What is El Niño and how does it affect the US?
El Niño is one of the phases of the El Niño-Southern Oscillation (ENSO), a natural cycle of variability in the ocean and atmosphere that affects the tropics and beyond. The opposite phase of El Niño is La Niña, when the sea surface temperatures in the same region are cooler than average. El Niño and La Niña typically last for several months to a year or more, and have a range of impacts on temperature, precipitation, and storm activity in different regions of the world.
According to the National Oceanic and Atmospheric Administration (NOAA), there is a greater than 55 percent chance of at least a strong El Niño from January through March 2024, and a 35 percent chance that this event will be historically strong for the November to January season. This means that the sea surface temperatures in the key monitoring region, known as the Niño-3.4 region, are expected to be 1.5 degrees Celsius or warmer than the long-term average, and possibly reach or exceed 2 degrees Celsius.
El Niño tends to bring warmer and drier conditions to the northern tier of the US, especially the Pacific Northwest and the northern Rockies, while the southern tier of the US, especially the Southwest and the Southeast, tends to experience cooler and wetter conditions. El Niño also alters the jet stream, the fast-moving river of air that steers storms across the continent. A stronger El Niño usually means a stronger and more active southern jet stream, which can bring more storms and precipitation to the southern states, and sometimes along the East Coast.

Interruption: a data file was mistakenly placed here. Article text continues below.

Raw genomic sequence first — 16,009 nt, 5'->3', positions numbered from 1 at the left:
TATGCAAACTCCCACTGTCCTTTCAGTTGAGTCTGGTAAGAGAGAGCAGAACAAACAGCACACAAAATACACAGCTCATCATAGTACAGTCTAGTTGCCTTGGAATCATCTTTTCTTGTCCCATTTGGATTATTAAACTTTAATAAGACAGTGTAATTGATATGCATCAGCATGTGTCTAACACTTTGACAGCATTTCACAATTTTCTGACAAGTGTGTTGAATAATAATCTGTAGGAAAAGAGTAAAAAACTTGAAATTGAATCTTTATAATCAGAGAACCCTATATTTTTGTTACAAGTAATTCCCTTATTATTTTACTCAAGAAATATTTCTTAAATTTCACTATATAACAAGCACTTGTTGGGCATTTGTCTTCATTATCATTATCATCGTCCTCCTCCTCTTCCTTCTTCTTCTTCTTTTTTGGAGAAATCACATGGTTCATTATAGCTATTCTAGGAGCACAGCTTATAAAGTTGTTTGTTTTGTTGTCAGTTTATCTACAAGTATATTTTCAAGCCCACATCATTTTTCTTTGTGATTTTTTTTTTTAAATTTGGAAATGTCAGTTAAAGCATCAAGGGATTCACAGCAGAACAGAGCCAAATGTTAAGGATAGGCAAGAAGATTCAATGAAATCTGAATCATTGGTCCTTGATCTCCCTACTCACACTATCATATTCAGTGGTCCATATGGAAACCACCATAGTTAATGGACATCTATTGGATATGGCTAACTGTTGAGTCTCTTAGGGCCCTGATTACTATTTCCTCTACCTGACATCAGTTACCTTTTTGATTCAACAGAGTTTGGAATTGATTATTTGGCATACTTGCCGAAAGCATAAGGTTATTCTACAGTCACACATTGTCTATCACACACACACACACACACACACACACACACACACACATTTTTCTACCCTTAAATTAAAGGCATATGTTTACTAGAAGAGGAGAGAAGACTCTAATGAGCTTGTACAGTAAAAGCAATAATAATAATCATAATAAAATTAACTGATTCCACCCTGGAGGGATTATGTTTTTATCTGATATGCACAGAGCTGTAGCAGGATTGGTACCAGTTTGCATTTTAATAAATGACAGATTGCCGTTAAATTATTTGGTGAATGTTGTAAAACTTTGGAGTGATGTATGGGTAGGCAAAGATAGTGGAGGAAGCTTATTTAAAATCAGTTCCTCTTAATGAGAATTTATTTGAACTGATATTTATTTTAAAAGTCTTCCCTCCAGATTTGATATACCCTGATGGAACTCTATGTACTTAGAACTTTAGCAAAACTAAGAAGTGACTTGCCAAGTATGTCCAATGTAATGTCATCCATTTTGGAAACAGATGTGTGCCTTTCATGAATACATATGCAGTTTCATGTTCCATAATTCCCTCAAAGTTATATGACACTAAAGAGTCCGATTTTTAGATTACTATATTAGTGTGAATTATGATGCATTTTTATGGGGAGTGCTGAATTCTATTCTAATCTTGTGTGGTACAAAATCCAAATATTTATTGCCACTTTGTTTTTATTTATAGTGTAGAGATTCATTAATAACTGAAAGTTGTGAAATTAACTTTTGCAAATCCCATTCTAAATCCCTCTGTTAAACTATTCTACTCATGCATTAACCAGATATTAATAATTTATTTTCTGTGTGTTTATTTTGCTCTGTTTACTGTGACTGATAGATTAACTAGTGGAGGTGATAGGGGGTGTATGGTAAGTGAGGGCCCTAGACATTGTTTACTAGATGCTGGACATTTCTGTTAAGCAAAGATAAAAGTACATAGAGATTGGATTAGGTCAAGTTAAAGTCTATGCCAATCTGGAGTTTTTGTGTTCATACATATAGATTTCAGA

What are the impacts of El Niño on winter weather?
The impacts of El Niño on winter weather vary depending on the location, the strength of the event, and other factors, such as climate change and natural variability. However, some general trends can be observed based on past El Niño events and the current outlooks from NOAA and other sources.
- Snow and ice: El Niño tends to reduce the chances of snow and ice in the northern states, where the temperatures are likely to be above average and the storms are less frequent. However, El Niño can also increase the chances of snow and ice in the southern states, where the temperatures are likely to be below average and the storms are more frequent. Some parts of Southwest and Southside Virginia may get whitened and/or glazed on Saturday as wet weather pattern continues. El Niño can also enhance the chances of major snowstorms along the East Coast, especially in the Mid-Atlantic region, where the cold air from the north can interact with the moist air from the south.
- Flooding and landslides: El Niño tends to increase the risk of flooding and landslides in the southern states, where the precipitation is likely to be above average and the storms are more intense. This is especially true for California, where El Niño can bring heavy rain and mountain snow, causing flash floods, mudslides, and debris flows. El Niño can also trigger atmospheric rivers, narrow bands of moisture that transport large amounts of water vapor from the tropics to the West Coast, resulting in extreme rainfall and snowfall events.